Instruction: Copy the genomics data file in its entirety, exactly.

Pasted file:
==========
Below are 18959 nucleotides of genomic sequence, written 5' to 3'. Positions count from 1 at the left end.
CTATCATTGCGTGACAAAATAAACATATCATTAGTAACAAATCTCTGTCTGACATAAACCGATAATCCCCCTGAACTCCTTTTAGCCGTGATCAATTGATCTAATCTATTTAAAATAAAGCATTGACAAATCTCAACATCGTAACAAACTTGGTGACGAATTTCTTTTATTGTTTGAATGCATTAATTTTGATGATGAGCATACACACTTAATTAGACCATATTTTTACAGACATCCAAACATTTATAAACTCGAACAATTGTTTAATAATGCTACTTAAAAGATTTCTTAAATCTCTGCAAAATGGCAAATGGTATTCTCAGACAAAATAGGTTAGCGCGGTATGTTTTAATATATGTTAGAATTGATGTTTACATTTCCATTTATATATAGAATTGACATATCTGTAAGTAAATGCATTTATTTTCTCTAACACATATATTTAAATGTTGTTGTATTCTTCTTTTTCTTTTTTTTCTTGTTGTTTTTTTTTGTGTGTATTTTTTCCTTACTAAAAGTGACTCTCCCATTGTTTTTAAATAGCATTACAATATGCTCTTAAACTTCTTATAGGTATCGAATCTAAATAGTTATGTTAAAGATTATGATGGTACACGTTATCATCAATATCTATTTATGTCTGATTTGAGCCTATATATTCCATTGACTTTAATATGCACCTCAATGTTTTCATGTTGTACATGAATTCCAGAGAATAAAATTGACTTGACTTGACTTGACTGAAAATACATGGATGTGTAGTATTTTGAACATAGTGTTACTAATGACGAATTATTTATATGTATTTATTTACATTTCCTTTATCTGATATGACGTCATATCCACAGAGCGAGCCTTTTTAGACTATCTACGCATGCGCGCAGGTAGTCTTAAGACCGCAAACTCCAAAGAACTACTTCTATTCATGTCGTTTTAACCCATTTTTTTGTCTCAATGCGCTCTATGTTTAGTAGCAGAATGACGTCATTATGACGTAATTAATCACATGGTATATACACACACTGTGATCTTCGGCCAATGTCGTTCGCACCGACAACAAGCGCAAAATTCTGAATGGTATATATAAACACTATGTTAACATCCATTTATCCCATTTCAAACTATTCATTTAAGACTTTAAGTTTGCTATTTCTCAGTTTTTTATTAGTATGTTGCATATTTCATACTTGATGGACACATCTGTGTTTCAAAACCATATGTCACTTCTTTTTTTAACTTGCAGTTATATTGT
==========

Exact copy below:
Below are 18959 nucleotides of genomic sequence, written 5' to 3'. Positions count from 1 at the left end.
CTATCATTGCGTGACAAAATAAACATATCATTAGTAACAAATCTCTGTCTGACATAAACCGATAATCCCCCTGAACTCCTTTTAGCCGTGATCAATTGATCTAATCTATTTAAAATAAAGCATTGACAAATCTCAACATCGTAACAAACTTGGTGACGAATTTCTTTTATTGTTTGAATGCATTAATTTTGATGATGAGCATACACACTTAATTAGACCATATTTTTACAGACATCCAAACATTTATAAACTCGAACAATTGTTTAATAATGCTACTTAAAAGATTTCTTAAATCTCTGCAAAATGGCAAATGGTATTCTCAGACAAAATAGGTTAGCGCGGTATGTTTTAATATATGTTAGAATTGATGTTTACATTTCCATTTATATATAGAATTGACATATCTGTAAGTAAATGCATTTATTTTCTCTAACACATATATTTAAATGTTGTTGTATTCTTCTTTTTCTTTTTTTTCTTGTTGTTTTTTTTTGTGTGTATTTTTTCCTTACTAAAAGTGACTCTCCCATTGTTTTTAAATAGCATTACAATATGCTCTTAAACTTCTTATAGGTATCGAATCTAAATAGTTATGTTAAAGATTATGATGGTACACGTTATCATCAATATCTATTTATGTCTGATTTGAGCCTATATATTCCATTGACTTTAATATGCACCTCAATGTTTTCATGTTGTACATGAATTCCAGAGAATAAAATTGACTTGACTTGACTTGACTGAAAATACATGGATGTGTAGTATTTTGAACATAGTGTTACTAATGACGAATTATTTATATGTATTTATTTACATTTCCTTTATCTGATATGACGTCATATCCACAGAGCGAGCCTTTTTAGACTATCTACGCATGCGCGCAGGTAGTCTTAAGACCGCAAACTCCAAAGAACTACTTCTATTCATGTCGTTTTAACCCATTTTTTTGTCTCAATGCGCTCTATGTTTAGTAGCAGAATGACGTCATTATGACGTAATTAATCACATGGTATATACACACACTGTGATCTTCGGCCAATGTCGTTCGCACCGACAACAAGCGCAAAATTCTGAATGGTATATATAAACACTATGTTAACATCCATTTATCCCATTTCAAACTATTCATTTAAGACTTTAAGTTTGCTATTTCTCAGTTTTTTATTAGTATGTTGCATATTTCATACTTGATGGACACATCTGTGTTTCAAAACCATATGTCACTTCTTTTTTTAACTTGCAGTTATATTGT